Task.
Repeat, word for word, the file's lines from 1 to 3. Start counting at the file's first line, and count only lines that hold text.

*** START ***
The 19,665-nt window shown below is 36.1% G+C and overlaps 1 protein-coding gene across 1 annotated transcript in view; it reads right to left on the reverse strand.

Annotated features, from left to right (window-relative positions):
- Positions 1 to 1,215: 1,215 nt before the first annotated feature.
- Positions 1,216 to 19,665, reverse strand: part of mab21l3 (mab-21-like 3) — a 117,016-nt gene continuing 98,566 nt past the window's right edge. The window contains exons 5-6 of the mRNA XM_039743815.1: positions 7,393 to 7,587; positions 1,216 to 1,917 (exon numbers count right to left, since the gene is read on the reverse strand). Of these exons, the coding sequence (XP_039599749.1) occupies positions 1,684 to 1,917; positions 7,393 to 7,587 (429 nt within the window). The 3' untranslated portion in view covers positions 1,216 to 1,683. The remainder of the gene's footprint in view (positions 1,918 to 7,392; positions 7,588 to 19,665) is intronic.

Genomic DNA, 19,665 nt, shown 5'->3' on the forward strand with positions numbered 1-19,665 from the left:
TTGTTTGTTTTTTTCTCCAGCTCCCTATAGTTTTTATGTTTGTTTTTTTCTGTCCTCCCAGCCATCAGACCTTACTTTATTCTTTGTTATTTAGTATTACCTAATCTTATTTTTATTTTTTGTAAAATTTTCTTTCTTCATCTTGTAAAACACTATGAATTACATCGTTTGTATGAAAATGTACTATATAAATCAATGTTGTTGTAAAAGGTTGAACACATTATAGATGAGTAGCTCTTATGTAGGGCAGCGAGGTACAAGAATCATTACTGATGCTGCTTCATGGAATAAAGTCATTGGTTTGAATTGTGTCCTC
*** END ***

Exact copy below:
The 19,665-nt window shown below is 36.1% G+C and overlaps 1 protein-coding gene across 1 annotated transcript in view; it reads right to left on the reverse strand.

Annotated features, from left to right (window-relative positions):
- Positions 1 to 1,215: 1,215 nt before the first annotated feature.